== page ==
Take several thousand Southerners, mix in lots of mud and pork products, toss in a few toilet seats, and what do you get? The Redneck Games, of course!
Launched in 1996, the games have become an annual tradition, drawing over 10,000 people to tiny East Dublin, GA (pop. 2,500). "That year we had the Olympics in Atlanta and yachting in Savannah," recalls Jeff Kidd, program director at WQZY, a local radio station that dreamed up the Dixieland lampoon. "East Dublin's right between them, so our station manager came up with a way to make fun of both and put the spotlight on our town at the same time."
Indeed. The Redneck Games proudly flaunt stereotypes of rural Southerners as illiterate hillbillies, opening with the ceremonial running of the propane torch (made of beer cans) and the lighting of the barbecue. Attendees compete in "sports" like the mud-pit belly flop, redneck horseshoes (played with toilet seats), and bobbing for pig's feet; winners get trophies topped with more beer cans. It's all in jest, and all proceeds go to local charities.
In other ways, the event defies expectations. "You'd be surprised how many African-American attendees we get," notes Kidd, mentioning a new hire at the station who was originally "scared to death" to come but ended up having "a blast," as well as former Dallas Cowboy (and Peach State native) Herschel Walker. "People up North think many Southerners are racists, but it's just not that way," adds Kidd. "Nobody [at the games] says a word about color—if they did, I'd personally escort them out of there."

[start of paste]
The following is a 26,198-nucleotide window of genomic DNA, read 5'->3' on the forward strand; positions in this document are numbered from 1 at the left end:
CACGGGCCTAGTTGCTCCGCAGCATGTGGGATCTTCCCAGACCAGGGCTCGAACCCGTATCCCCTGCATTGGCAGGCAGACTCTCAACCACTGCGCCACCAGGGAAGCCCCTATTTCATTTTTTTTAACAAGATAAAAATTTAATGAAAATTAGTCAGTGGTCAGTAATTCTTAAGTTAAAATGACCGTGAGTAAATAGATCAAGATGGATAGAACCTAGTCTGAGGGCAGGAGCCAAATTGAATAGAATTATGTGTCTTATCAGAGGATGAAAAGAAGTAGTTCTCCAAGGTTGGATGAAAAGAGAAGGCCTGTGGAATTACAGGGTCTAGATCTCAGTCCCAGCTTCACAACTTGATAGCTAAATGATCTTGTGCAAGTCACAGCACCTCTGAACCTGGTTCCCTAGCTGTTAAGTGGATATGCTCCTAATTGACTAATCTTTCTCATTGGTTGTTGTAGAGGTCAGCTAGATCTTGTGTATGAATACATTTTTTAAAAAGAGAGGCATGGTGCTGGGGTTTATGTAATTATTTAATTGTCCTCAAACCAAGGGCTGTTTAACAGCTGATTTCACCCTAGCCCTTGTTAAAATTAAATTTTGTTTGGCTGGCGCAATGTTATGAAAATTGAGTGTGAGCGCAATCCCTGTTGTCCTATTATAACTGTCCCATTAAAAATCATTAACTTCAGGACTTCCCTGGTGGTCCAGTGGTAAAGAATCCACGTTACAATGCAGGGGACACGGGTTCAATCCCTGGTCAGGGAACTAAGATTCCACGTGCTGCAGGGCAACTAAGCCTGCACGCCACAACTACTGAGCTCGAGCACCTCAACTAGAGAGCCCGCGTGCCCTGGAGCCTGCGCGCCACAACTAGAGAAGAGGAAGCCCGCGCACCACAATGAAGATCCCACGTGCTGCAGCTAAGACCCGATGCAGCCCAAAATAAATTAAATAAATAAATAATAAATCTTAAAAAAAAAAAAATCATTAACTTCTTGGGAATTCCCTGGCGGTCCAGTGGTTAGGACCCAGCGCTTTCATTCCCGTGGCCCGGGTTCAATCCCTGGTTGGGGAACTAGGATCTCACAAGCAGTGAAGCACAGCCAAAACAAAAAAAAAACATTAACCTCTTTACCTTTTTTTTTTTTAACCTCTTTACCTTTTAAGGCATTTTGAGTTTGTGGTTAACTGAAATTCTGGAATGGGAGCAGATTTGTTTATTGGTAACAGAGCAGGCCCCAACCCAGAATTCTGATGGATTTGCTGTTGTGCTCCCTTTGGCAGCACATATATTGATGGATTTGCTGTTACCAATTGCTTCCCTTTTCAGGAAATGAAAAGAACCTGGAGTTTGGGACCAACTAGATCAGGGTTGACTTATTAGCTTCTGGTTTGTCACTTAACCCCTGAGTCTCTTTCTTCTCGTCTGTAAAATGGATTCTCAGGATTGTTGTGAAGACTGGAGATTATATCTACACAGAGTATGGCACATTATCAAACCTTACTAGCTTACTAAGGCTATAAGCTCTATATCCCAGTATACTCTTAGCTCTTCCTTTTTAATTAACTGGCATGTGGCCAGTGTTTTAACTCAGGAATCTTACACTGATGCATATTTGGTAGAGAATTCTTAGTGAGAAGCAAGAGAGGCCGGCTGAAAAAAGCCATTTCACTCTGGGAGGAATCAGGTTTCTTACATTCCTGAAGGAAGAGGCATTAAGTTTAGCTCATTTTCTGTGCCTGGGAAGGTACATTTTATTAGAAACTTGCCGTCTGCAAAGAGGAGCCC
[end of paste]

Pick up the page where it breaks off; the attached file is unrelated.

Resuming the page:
Kidd's also surprisingly choosy about sponsorship. He gets local musical acts to perform, and though he's had offers from big-name beer companies to bring in headliners, he's turned them all down, claiming he doesn't want to associate alcoholic beverages with the games (notwithstanding all those beer-can trophies): "Despite what you think, there's not a lot of boozing. The event is 100-percent family-oriented, with as many kids attending as adults."
Last year, 15,000 people showed up, but this year, thanks to Hurricane Dennis, attendance was just 6,000. Kidd canceled several events (the hubcap hurl, the armpit serenade) because of heavy rain. Still, the games have clearly hit the big time, with media outlets from Country Music Television to the Tonight Show in attendance. "We got Bobby [actor Steve Schirripa] from The Sopranos," marvels Kidd. "He even did the mud-pit belly flop!"
Now the third-largest public event in Laurens County, the Redneck Games are so successful that Kidd's been asked to speak at the local Rotary Club. What'll he tell the Rotarians? Danged if he knows: "I was lucky to get out of high school," admits Kidd. "I'm just a DJ who has a good time."